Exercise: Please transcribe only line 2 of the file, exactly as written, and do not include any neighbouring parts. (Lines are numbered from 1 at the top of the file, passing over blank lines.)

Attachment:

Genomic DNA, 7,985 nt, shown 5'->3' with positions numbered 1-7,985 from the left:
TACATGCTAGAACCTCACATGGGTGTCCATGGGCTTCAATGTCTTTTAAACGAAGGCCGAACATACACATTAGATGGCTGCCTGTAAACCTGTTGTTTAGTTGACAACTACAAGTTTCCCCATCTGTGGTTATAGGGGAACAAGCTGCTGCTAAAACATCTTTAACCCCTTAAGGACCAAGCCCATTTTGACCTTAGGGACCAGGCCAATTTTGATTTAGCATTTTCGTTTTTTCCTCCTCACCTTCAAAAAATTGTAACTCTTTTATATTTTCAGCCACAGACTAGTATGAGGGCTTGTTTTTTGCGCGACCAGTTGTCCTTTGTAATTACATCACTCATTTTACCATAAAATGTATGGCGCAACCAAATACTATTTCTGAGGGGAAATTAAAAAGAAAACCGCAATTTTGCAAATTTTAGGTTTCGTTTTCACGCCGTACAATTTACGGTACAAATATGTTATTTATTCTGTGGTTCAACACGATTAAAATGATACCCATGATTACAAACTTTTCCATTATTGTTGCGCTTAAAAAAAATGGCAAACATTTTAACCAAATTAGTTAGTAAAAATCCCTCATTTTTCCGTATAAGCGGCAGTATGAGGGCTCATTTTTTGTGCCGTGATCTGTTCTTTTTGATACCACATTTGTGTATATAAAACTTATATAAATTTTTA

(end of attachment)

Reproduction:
TACATGCTAGAACCTCACATGGGTGTCCATGGGCTTCAATGTCTTTTAAACGAAGGCCGAACATACACATTAGATGGCTGCCTGTAAACCTGTTGTTTAGTTGACAACTACAAGTTTCCCCATCTGTGGTTATAGGGGAACAAGCTGCTGCTAAAACATCTTTAACCCCTTAAGGACCAAGCCCATTTTGACCTTAGGGACCAGGCCAATTTTGATTTAGCATTTTCGTTTTTTCCTCCTCACCTTCAAAAAATTGTAACTCTTTTATATTTTCAGCCACAGACTAGTATGAGGGCTTGTTTTTTGCGCGACCAGTTGTCCTTTGTAATTACATCACTCATTTTACCATAAAATGTATGGCGCAACCAAATACTATTTCTGAGGGGAAATTAAAAAGAAAACCGCAATTTTGCAAATTTTAGGTTTCGTTTTCACGCCGTACAATTTACGGTACAAATATGTTATTTATTCTGTGGTTCAACACGATTAAAATGATACCCATGATTACAAACTTTTCCATTATTGTTGCGCTTAAAAAAAATGGCAAACATTTTAACCAAATTAGTTAGTAAAAATCCCTCATTTTTCCGTATAAGCGGCAGTATGAGGGCTCATTTTTTGTGCCGTGATCTGTTCTTTTTGATACCACATTTGTGTATATAAAACTTATATAAATTTTTA